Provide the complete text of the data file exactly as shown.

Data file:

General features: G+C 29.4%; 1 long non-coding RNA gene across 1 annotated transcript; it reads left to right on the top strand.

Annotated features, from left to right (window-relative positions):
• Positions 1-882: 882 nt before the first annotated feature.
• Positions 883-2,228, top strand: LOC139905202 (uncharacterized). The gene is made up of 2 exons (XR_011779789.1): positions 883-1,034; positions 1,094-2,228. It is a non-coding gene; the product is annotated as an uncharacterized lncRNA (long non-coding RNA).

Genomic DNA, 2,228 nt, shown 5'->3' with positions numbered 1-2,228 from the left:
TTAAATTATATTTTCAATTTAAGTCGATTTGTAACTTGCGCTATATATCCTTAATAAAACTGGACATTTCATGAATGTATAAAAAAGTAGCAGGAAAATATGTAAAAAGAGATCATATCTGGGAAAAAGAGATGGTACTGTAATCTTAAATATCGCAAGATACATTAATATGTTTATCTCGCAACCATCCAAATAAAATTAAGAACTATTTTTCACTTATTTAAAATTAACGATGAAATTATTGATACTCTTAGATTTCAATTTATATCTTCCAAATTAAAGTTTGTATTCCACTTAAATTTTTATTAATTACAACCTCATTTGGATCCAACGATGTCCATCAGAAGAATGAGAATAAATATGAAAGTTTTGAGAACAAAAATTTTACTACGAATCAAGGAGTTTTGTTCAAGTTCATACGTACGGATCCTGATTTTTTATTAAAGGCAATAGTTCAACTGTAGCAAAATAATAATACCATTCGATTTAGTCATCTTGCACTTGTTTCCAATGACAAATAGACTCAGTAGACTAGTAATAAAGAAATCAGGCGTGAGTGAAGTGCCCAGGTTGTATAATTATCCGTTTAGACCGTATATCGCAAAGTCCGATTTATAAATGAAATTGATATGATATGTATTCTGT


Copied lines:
General features: G+C 29.4%; 1 long non-coding RNA gene across 1 annotated transcript; it reads left to right on the top strand.

Annotated features, from left to right (window-relative positions):
• Positions 1-882: 882 nt before the first annotated feature.
• Positions 883-2,228, top strand: LOC139905202 (uncharacterized). The gene is made up of 2 exons (XR_011779789.1): positions 883-1,034; positions 1,094-2,228. It is a non-coding gene; the product is annotated as an uncharacterized lncRNA (long non-coding RNA).

Genomic DNA, 2,228 nt, shown 5'->3' with positions numbered 1-2,228 from the left:
TTAAATTATATTTTCAATTTAAGTCGATTTGTAACTTGCGCTATATATCCTTAATAAAACTGGACATTTCATGAATGTATAAAAAAGTAGCAGGAAAATATGTAAAAAGAGATCATATCTGGGAAAAAGAGATGGTACTGTAATCTTAAATATCGCAAGATACATTAATATGTTTATCTCGCAACCATCCAAATAAAATTAAGAACTATTTTTCACTTATTTAAAATTAACGATGAAATTATTGATACTCTTAGATTTCAATTTATATCTTCCAAATTAAAGTTTGTATTCCACTTAAATTTTTATTAATTACAACCTCATTTGGATCCAACGATGTCCATCAGAAGAATGAGAATAAATATGAAAGTTTTGAGAACAAAAATTTTACTACGAATCAAGGAGTTTTGTTCAAGTTCATACGTACGGATCCTGATTTTTTATTAAAGGCAATAGTTCAACTGTAGCAAAATAATAATACCATTCGATTTAGTCATCTTGCACTTGTTTCCAATGACAAATAGACTCAGTAGACTAGTAATAAAGAAATCAGGCGTGAGTGAAGTGCCCAGGTTGTATAATTATCCGTTTAGACCGTATATCGCAAAGTCCGATTTATAAATGAAATTGATATGATATGTATTCTGT